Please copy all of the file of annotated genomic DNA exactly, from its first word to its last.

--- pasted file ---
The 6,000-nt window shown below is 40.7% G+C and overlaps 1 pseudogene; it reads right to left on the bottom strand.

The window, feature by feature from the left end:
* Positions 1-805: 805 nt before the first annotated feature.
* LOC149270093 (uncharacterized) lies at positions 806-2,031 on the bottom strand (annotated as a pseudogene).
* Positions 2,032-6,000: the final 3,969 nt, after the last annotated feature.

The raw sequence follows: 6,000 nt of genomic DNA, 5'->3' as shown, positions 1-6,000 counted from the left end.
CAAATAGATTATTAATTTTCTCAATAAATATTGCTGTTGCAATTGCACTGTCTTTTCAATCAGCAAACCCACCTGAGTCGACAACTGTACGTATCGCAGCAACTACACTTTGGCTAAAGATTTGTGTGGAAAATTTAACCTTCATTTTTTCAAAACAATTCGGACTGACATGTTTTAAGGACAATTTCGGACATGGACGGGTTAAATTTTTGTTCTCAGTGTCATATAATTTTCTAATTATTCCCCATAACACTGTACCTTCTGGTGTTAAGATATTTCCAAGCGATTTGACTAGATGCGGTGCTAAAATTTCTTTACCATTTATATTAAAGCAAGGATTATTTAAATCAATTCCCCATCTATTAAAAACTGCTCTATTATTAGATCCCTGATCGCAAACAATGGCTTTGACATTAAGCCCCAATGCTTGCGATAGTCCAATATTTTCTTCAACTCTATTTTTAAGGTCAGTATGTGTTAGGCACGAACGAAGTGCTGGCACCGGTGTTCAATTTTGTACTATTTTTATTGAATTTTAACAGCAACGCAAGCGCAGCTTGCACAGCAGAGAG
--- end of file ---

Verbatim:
The 6,000-nt window shown below is 40.7% G+C and overlaps 1 pseudogene; it reads right to left on the bottom strand.

The window, feature by feature from the left end:
* Positions 1-805: 805 nt before the first annotated feature.
* LOC149270093 (uncharacterized) lies at positions 806-2,031 on the bottom strand (annotated as a pseudogene).
* Positions 2,032-6,000: the final 3,969 nt, after the last annotated feature.

The raw sequence follows: 6,000 nt of genomic DNA, 5'->3' as shown, positions 1-6,000 counted from the left end.
CAAATAGATTATTAATTTTCTCAATAAATATTGCTGTTGCAATTGCACTGTCTTTTCAATCAGCAAACCCACCTGAGTCGACAACTGTACGTATCGCAGCAACTACACTTTGGCTAAAGATTTGTGTGGAAAATTTAACCTTCATTTTTTCAAAACAATTCGGACTGACATGTTTTAAGGACAATTTCGGACATGGACGGGTTAAATTTTTGTTCTCAGTGTCATATAATTTTCTAATTATTCCCCATAACACTGTACCTTCTGGTGTTAAGATATTTCCAAGCGATTTGACTAGATGCGGTGCTAAAATTTCTTTACCATTTATATTAAAGCAAGGATTATTTAAATCAATTCCCCATCTATTAAAAACTGCTCTATTATTAGATCCCTGATCGCAAACAATGGCTTTGACATTAAGCCCCAATGCTTGCGATAGTCCAATATTTTCTTCAACTCTATTTTTAAGGTCAGTATGTGTTAGGCACGAACGAAGTGCTGGCACCGGTGTTCAATTTTGTACTATTTTTATTGAATTTTAACAGCAACGCAAGCGCAGCTTGCACAGCAGAGAG